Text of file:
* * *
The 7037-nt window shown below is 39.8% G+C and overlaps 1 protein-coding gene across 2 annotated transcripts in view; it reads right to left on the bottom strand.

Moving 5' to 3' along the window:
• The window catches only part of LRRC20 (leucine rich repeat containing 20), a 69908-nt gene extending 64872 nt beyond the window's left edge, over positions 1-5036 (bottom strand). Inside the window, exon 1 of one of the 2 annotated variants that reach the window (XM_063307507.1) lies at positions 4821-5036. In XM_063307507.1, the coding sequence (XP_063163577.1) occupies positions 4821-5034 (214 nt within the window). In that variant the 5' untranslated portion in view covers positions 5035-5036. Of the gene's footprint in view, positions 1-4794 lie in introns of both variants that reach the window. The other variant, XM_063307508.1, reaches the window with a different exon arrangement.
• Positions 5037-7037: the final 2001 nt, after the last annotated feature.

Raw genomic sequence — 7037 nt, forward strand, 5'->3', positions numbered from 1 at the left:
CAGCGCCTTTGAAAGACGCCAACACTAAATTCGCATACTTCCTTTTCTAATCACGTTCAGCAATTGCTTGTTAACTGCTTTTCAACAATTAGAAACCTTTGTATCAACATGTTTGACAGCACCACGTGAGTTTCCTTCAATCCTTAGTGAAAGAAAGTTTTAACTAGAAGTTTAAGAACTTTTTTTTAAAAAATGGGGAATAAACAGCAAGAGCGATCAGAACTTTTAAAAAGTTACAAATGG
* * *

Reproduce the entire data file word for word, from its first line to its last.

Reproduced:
The 7037-nt window shown below is 39.8% G+C and overlaps 1 protein-coding gene across 2 annotated transcripts in view; it reads right to left on the bottom strand.

Moving 5' to 3' along the window:
• The window catches only part of LRRC20 (leucine rich repeat containing 20), a 69908-nt gene extending 64872 nt beyond the window's left edge, over positions 1-5036 (bottom strand). Inside the window, exon 1 of one of the 2 annotated variants that reach the window (XM_063307507.1) lies at positions 4821-5036. In XM_063307507.1, the coding sequence (XP_063163577.1) occupies positions 4821-5034 (214 nt within the window). In that variant the 5' untranslated portion in view covers positions 5035-5036. Of the gene's footprint in view, positions 1-4794 lie in introns of both variants that reach the window. The other variant, XM_063307508.1, reaches the window with a different exon arrangement.
• Positions 5037-7037: the final 2001 nt, after the last annotated feature.

Raw genomic sequence — 7037 nt, forward strand, 5'->3', positions numbered from 1 at the left:
CAGCGCCTTTGAAAGACGCCAACACTAAATTCGCATACTTCCTTTTCTAATCACGTTCAGCAATTGCTTGTTAACTGCTTTTCAACAATTAGAAACCTTTGTATCAACATGTTTGACAGCACCACGTGAGTTTCCTTCAATCCTTAGTGAAAGAAAGTTTTAACTAGAAGTTTAAGAACTTTTTTTTAAAAAATGGGGAATAAACAGCAAGAGCGATCAGAACTTTTAAAAAGTTACAAATGG